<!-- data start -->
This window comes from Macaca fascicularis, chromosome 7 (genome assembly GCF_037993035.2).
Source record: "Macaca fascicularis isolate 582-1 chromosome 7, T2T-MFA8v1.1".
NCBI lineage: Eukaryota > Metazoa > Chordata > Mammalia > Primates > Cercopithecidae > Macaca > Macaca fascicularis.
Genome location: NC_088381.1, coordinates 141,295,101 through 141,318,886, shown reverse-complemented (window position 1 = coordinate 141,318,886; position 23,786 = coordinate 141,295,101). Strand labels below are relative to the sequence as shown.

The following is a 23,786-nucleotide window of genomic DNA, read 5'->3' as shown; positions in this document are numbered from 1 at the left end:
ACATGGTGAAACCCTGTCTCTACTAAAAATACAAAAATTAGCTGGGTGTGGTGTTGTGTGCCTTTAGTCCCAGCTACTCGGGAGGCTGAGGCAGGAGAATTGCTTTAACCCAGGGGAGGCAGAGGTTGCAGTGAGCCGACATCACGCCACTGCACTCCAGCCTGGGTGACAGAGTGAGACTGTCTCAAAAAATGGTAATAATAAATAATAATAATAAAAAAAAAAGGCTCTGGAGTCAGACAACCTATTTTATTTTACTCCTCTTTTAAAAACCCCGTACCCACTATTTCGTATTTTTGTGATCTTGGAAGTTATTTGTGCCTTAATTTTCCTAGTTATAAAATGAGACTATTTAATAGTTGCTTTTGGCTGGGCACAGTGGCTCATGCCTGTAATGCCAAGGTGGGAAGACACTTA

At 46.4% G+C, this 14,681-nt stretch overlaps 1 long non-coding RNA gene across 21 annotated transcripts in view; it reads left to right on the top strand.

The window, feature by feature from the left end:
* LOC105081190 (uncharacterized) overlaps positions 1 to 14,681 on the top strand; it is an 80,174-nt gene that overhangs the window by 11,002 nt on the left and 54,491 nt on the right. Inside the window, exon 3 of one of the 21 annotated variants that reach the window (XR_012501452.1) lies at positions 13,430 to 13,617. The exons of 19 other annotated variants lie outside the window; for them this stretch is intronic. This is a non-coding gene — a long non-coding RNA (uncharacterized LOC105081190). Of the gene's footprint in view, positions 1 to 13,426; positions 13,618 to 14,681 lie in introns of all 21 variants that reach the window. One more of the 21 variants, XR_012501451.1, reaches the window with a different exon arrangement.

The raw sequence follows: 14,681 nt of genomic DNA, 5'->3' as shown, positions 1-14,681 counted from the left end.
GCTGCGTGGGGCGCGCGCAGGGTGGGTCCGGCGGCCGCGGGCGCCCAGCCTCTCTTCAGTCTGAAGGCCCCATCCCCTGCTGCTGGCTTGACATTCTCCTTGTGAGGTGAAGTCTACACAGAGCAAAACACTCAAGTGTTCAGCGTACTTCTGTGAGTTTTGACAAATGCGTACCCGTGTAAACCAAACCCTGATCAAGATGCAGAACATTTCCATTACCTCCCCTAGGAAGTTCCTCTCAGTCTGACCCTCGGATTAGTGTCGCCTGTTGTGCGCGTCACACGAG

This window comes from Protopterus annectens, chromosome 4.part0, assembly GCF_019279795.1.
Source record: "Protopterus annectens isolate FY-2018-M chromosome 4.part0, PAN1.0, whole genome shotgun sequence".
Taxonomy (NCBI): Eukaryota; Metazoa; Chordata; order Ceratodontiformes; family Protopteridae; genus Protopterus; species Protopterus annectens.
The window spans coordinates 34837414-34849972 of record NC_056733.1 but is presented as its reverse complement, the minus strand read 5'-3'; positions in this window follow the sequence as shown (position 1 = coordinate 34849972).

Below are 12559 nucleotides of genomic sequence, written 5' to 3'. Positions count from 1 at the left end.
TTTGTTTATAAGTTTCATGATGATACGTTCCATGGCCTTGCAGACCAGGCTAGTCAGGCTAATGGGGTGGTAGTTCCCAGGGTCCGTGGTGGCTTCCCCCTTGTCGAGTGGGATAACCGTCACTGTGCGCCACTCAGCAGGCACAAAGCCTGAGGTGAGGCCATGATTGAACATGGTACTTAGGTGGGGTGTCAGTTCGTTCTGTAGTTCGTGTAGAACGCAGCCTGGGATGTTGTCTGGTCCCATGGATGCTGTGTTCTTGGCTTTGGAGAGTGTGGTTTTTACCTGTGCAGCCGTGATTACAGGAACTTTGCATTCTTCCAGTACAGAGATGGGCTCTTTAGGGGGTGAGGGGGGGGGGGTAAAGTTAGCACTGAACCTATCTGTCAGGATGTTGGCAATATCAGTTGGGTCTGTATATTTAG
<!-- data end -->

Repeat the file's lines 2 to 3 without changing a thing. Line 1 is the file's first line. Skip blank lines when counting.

Source record: "Macaca fascicularis isolate 582-1 chromosome 7, T2T-MFA8v1.1".
NCBI lineage: Eukaryota > Metazoa > Chordata > Mammalia > Primates > Cercopithecidae > Macaca > Macaca fascicularis.